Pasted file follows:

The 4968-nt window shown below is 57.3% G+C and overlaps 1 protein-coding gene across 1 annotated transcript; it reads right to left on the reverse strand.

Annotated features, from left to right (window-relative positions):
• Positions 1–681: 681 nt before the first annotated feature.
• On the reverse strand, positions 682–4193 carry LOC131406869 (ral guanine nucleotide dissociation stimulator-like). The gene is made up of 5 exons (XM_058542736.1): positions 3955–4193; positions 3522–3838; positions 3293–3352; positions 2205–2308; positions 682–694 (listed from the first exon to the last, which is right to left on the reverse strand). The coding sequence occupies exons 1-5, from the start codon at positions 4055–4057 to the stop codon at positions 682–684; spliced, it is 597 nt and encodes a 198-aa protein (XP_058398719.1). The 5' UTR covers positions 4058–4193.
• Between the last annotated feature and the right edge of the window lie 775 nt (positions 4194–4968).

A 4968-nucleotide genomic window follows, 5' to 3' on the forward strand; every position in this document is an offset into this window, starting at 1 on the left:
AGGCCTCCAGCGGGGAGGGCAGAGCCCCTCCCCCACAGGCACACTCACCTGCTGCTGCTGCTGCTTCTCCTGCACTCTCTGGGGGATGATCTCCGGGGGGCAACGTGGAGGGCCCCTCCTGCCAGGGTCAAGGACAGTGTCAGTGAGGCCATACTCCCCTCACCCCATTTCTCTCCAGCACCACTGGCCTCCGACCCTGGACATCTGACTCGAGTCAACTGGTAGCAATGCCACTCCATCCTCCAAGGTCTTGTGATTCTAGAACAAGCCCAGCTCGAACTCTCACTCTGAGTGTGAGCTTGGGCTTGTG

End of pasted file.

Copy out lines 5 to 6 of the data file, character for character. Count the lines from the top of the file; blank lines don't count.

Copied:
• Between the last annotated feature and the right edge of the window lie 775 nt (positions 4194–4968).

A 4968-nucleotide genomic window follows, 5' to 3' on the forward strand; every position in this document is an offset into this window, starting at 1 on the left: